D.S.S.: Best use of vertical space I’ve ever seen at a concert. Truly spectacular. Over a hundred of those balls shifting colors while they floated up and down, at some points hovering just five feet or so over the crowd transformed one of the least aesthetically appealing music venues in the city into a fantastical dreamscape. Contrast that with the explosive pyrotechnics that defined other parts of the set and you get a visual metaphor for Drake’s artistic range. Yes, he’ll autotune croon you into a swoon, but he’ll also take it “0 to 100” and go hard. Hard, for Drake, that is.

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E.W.: Who knew that spheres could do so many things? First they were undulating pink bubblegum, then they were blue ocean waves and then they were a golden prom stage.  And if you didn’t think that Drake flying over the crowd in a plexiglass basket while he percolated everyone’s hormones with “Hold On, We’re Going Home” was a contender for Live Music Moment of the Year, then you’re a fake friend. Also, I have a hard time believing that setting off actual fireworks in a closed concrete drum doesn’t break several ordinances, but the man sure can end a show. I’d say there was a lot of energy, but I don’t want the 6 God to strike me dead where I stand. Any low points to the evening? Mine was the entire middle section featuring opener Future, who I don’t pretend to enjoy, but to whom I’m willing to give the benefit of a doubt. It was fine, but it was an ACL replay.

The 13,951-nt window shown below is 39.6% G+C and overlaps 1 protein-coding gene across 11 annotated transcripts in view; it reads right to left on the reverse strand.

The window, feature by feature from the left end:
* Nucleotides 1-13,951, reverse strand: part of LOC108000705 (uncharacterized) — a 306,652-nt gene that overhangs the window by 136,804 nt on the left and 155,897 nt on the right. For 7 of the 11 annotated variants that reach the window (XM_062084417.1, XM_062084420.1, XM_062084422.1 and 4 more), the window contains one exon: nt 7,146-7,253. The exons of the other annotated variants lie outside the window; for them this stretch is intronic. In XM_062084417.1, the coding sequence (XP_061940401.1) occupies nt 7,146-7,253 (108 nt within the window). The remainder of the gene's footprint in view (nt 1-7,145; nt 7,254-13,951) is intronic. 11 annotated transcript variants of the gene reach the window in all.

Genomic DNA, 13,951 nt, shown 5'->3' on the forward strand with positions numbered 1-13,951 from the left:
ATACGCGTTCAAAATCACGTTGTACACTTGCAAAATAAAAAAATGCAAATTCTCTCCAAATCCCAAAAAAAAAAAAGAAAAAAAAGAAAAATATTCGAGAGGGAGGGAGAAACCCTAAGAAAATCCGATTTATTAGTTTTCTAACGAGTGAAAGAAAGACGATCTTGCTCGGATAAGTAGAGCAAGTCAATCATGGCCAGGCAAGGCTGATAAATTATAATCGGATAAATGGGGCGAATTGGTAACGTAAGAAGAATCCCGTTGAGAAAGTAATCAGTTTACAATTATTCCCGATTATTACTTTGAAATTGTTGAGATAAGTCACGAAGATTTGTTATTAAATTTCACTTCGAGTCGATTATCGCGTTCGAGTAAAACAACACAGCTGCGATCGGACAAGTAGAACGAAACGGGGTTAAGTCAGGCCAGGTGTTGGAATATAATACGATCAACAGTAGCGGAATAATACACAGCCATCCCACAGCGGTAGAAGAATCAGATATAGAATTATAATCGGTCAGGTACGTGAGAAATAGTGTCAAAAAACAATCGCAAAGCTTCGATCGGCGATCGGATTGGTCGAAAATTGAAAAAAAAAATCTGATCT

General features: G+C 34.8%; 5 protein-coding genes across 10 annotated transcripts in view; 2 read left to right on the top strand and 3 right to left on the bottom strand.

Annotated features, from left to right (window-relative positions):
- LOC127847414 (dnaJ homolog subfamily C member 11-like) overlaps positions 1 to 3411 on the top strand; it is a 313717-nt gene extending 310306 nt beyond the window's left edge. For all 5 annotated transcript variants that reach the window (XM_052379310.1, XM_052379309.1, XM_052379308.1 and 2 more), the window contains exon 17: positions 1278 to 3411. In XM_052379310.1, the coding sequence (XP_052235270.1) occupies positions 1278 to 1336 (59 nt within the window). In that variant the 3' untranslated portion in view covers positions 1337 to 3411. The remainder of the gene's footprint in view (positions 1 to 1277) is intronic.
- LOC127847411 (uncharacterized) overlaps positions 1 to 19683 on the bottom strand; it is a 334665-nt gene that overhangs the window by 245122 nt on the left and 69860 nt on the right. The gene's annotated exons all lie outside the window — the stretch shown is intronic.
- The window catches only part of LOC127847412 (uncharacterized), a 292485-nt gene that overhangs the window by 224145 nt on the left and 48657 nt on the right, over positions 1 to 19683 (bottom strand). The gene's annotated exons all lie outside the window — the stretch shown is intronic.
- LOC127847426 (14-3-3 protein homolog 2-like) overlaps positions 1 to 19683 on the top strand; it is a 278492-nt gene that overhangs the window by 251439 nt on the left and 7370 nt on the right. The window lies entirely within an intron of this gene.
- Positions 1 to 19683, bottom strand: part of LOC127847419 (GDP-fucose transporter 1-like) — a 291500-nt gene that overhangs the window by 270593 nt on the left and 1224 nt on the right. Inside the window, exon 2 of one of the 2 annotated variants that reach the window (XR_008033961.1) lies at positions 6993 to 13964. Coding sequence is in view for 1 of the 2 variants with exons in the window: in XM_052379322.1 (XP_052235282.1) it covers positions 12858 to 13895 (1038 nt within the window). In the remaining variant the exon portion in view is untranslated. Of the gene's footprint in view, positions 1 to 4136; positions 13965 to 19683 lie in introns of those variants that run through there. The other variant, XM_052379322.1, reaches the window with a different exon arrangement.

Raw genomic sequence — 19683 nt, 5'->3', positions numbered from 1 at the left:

Austin, TX – Canadian rapper, singer, songwriter Drake performed live in concert at the Frank Erwin Center on July 20, 2016 in Austin, Texas. Suzanne Cordeiro for American-Statesman.

D.S.S.: The pre-orb section of the show, heavy with tracks from “Views,” started to drag a bit and the recorded-Rihanna “Work” didn’t really do it for me like I hoped it would. Same with the Big Sean-less “Blessed.” I was a little surprised by his decision to take the show out on the moody tracks “Energy” and “Legend.” But that’s his vibe these days and the crowd went wild so his people are with him.

E.W.: And aside from a dazzling spectacle, what were our favorite moments from Aubrey? For me, it was some of the old and some of the new. I am a staunch champion of dweeby early Drake, and “Headlines” was a salve to my soul. I was not the only person screaming “That’s just something they know.” Deborah’s ringing ears can probably vouch for that. Those early songs, with the earnest moxie still charming everyone, were a sweet counter-ballast to the much more complex vibes of tropical-wave Drake, like on the one-two punch of “Views” singles “One Dance” and “Controlla.” Those songs really gave a shining platform for the dad dancing of my dreams. They aren’t Garage Band hip hop earworms. They’re something else altogether, and Drake has a knack for landing that complicated yearning like a Learjet. He just needs one more dance, and before you know it, he’ll Jodeci “Cry For You.”

D.S.S.: Turns out Eric and I are still woes, because I was thoroughly swept up in Drake floating over us while every young woman in the venue (and there were so many) teared up and sang along to “Hold On, We’re Going Home.” “One Dance” was everything I hoped it would be and “0 to 100” will always be my jam especially if you make it extra explosive with stunning pyrotechnics. He was also effusive about his love for Texas calling our home state “one of the most important places in the world to me.” Maybe he says that to all the states, but he reps for us consistently enough we believed it and the love flowed both ways.